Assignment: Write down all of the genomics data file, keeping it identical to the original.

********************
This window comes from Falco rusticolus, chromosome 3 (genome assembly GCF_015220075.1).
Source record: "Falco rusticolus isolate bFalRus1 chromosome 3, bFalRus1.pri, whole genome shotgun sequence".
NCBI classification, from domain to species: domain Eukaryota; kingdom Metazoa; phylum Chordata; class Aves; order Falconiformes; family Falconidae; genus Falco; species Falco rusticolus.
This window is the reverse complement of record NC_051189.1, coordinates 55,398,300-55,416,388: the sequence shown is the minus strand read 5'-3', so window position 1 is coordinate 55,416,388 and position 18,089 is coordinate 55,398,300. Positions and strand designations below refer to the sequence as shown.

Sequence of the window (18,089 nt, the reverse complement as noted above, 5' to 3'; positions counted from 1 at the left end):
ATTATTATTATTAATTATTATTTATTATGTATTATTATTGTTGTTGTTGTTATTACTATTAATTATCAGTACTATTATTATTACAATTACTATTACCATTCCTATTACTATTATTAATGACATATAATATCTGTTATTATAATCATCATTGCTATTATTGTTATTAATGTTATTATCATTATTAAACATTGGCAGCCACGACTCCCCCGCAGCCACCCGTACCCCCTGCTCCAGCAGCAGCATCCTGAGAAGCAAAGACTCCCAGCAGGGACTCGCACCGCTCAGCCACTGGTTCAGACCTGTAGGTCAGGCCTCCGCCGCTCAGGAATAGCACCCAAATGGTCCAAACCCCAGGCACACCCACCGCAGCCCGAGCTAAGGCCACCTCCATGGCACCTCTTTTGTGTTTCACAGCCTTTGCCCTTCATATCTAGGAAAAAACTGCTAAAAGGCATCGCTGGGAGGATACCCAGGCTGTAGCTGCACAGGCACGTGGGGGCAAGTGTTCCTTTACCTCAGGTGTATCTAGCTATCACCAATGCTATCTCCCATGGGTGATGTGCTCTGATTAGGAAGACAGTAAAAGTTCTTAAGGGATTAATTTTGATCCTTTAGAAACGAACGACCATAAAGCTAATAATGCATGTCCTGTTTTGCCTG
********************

This window comes from Falco rusticolus, chromosome 3 (genome assembly GCF_015220075.1).
Source record: "Falco rusticolus isolate bFalRus1 chromosome 3, bFalRus1.pri, whole genome shotgun sequence".
NCBI classification, from domain to species: domain Eukaryota; kingdom Metazoa; phylum Chordata; class Aves; order Falconiformes; family Falconidae; genus Falco; species Falco rusticolus.
This window is the reverse complement of record NC_051189.1, coordinates 55,398,300-55,416,388: the sequence shown is the minus strand read 5'-3', so window position 1 is coordinate 55,416,388 and position 18,089 is coordinate 55,398,300. Positions and strand designations below refer to the sequence as shown.

Sequence of the window (18,089 nt, the reverse complement as noted above, 5' to 3'; positions counted from 1 at the left end):
ATTATTATTATTAATTATTATTTATTATGTATTATTATTGTTGTTGTTGTTATTACTATTAATTATCAGTACTATTATTATTACAATTACTATTACCATTCCTATTACTATTATTAATGACATATAATATCTGTTATTATAATCATCATTGCTATTATTGTTATTAATGTTATTATCATTATTAAACATTGGCAGCCACGACTCCCCCGCAGCCACCCGTACCCCCTGCTCCAGCAGCAGCATCCTGAGAAGCAAAGACTCCCAGCAGGGACTCGCACCGCTCAGCCACTGGTTCAGACCTGTAGGTCAGGCCTCCGCCGCTCAGGAATAGCACCCAAATGGTCCAAACCCCAGGCACACCCACCGCAGCCCGAGCTAAGGCCACCTCCATGGCACCTCTTTTGTGTTTCACAGCCTTTGCCCTTCATATCTAGGAAAAAACTGCTAAAAGGCATCGCTGGGAGGATACCCAGGCTGTAGCTGCACAGGCACGTGGGGGCAAGTGTTCCTTTACCTCAGGTGTATCTAGCTATCACCAATGCTATCTCCCATGGGTGATGTGCTCTGATTAGGAAGACAGTAAAAGTTCTTAAGGGATTAATTTTGATCCTTTAGAAACGAACGACCATAAAGCTAATAATGCATGTCCTGTTTTGCCTG